Festival season may add vibrant strokes to volumes, but margins remain a blank canvas.
Paint companies have lagged behind their consumer peers in the past year.
While the four largest listed paint companies have seen marginal negative returns, the S&P BSE Fast Moving Consumer Goods (FMCG) and the National Stock Exchange Nifty FMCG indices have delivered a solid 16 per cent return during the same period.
Initially, volume growth and reduced costs bolstered the sector’s sentiment, but brokerages have grown cautious due to increased competitive pressures.
The entry of new players and the necessity for additional advertising investment are anticipated to impact incumbent players’ profitability.
Worries about slowing volumes and a sharp increase in crude oil prices have intensified the headwinds facing the sector.
Therefore, market watchers will closely monitor margin movements in the July-September quarter, as well as the trajectory of volume growth.
In the April-June quarter, paint majors delivered an impressive double-digit volume growth performance compared to the previous year.
Asian Paints, the market leader, reported a 10 per cent growth in the decorative paint segment, while Berger Paints saw a 12.7 per cent increase.
Analysts at Kotak Institutional Equities Research, led by Jaykumar Doshi, note that after the double-digit growth in the first quarter, demand for decorative paints in the current quarter has been relatively subdued.
“We estimate industry volume and value growth to be 5-6 per cent and 3-4 per cent, respectively, for the July-September quarter,” they add.
ICICI Securities also predicts low-to-mid-single-digit volume growth for the sector in July and August this year.
Dealers are anticipating a strong September and October, thanks to a favourable base and a delayed Diwali in 2023, according to analysts at the brokerage, led by Manoj Menon.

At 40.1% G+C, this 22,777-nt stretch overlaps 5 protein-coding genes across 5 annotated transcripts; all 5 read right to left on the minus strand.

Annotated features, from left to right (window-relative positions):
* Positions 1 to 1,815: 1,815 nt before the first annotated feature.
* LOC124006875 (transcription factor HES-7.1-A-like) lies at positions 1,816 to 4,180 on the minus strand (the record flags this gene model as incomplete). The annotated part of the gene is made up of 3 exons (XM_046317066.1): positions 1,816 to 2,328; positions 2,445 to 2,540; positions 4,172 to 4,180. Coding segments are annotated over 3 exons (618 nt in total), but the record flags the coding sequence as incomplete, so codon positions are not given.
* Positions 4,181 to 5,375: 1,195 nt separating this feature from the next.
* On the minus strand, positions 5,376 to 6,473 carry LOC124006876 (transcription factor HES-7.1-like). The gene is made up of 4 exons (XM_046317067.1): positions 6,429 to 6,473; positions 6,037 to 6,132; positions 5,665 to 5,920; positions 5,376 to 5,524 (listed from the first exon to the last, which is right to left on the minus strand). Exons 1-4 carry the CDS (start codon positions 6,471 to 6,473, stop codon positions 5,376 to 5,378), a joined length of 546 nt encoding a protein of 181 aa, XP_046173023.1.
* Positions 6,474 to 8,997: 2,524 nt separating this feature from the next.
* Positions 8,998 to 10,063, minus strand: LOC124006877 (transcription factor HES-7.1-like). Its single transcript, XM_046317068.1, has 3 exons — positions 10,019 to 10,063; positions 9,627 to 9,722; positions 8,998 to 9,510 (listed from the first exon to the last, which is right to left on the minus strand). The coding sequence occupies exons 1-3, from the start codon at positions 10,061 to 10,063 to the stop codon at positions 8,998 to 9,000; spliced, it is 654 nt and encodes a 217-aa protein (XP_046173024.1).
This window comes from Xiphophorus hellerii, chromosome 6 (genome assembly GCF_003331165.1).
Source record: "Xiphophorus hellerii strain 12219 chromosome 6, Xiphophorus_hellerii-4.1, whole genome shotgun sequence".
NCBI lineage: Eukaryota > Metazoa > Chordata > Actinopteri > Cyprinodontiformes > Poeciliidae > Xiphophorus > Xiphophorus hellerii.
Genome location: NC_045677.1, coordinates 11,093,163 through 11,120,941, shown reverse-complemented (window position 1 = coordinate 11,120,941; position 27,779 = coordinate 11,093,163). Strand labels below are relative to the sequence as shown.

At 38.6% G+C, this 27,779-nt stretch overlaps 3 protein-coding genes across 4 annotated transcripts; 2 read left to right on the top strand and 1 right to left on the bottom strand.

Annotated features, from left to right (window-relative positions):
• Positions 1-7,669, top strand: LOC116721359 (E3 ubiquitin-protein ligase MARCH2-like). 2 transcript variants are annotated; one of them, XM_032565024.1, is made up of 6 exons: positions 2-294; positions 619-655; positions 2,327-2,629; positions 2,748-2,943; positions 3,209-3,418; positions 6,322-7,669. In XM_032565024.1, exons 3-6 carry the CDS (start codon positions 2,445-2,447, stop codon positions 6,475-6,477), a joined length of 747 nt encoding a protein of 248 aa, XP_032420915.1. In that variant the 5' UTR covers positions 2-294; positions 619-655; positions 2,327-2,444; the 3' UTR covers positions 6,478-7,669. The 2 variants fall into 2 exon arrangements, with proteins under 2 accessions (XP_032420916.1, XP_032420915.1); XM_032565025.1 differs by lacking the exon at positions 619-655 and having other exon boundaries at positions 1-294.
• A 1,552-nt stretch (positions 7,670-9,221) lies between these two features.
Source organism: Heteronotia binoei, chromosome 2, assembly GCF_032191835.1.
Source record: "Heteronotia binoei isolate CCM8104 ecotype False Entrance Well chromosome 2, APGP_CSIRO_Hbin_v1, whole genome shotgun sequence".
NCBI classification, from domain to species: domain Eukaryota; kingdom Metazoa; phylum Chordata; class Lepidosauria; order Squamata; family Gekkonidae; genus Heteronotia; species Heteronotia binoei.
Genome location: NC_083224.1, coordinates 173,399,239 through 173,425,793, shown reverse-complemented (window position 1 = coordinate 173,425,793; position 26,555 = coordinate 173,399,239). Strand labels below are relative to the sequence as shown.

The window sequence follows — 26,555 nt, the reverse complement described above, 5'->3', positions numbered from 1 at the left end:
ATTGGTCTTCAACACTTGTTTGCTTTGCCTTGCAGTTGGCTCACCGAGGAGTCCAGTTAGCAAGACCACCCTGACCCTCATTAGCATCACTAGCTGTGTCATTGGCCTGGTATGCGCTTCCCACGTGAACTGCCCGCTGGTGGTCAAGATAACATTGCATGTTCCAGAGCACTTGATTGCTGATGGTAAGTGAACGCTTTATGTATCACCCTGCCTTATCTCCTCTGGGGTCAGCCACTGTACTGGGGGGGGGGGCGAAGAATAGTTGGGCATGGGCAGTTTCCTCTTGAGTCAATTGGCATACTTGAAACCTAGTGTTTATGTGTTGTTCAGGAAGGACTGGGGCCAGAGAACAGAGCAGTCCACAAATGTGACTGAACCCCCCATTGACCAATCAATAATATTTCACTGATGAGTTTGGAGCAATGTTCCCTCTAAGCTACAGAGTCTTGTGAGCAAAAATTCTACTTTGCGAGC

Looking ahead, the sector faces two key challenges.
First, there’s concern about the surge in crude oil prices and its impact on raw material costs for the listed majors.
Second, Grasim’s paint brand, Birla Opus, is set to launch by the end of the current financial year (2023-24).
Brent crude oil prices, currently trading at $94 per barrel, have risen by 26 per cent over the past three months.
Titanium dioxide, a crucial raw material for paint companies, is a derivative of crude oil, so its rising prices will make raw materials more expensive.
Approximately 50-60 per cent of the raw material costs for paint makers come from crude oil.
In a recent report, Motilal Oswal Research highlighted that crude oil prices have surged, surpassing $90 per barrel, reaching their highest level in nearly nine months.
This increase comes as Russia and Saudi Arabia decided to prolong their supply reduction.
Kotak Institutional Equities Research points out that crude oil prices in rupee terms have risen by about 10 per cent sequentially in the second quarter, at a time when the competitive landscape is pushing for higher rebates and discounts.
The brokerage expects high paint input commodity prices to exert some pressure on the margins of paint companies.
While lower input costs and strong operating performance helped Asian Paints report a 523-basis point (bp) year-on-year (Y-o-Y) jump in gross margins to 42.9 per cent and a 502-bp Y-o-Y improvement in operating profit margins to 23.1 per cent in the June quarter, margin expansion on a sequential basis could be challenging (with little impact on a Y-o-Y basis).
Grasim’s entry into the Rs 70,000 crore paint sector in the country with the brand Birla Opus could pose a challenge to the incumbents, given its substantial investment of Rs 10,000 crore and the strength of its existing distribution network.
Brokerages hold mixed views on the impact that the large entrant will have on the incumbents.
While Nuvama Research suggests that Grasim is likely to be a serious challenger, they highlight that decorative paint leaders Asian Paints and Berger Paints have maintained double-digit volume growth in most years despite competition from several domestic and international players entering India’s paint market with aggressive advertising spending and product innovation.
Analysts at the brokerage, led by Abneesh Roy, believe that their ability to withstand competition and grow at a robust pace reflects multiple entry barriers in the sector.
Considering Grasim is gunning for the no. 2 slot in the paint sector, Kotak Institutional Equities Research believes that Berger Paints is more vulnerable than Asian Paints to Grasim’s entry.
The new entrant is likely to avoid a head-on battle with Asian Paints and focus on displacing the top two to four brands in dealer outlets.
Additionally, Asian Paints’ strength in adjacencies such as waterproofing and home décor could help it defend market share better in large retail outlets (mega/platinum dealers), according to the brokerage.
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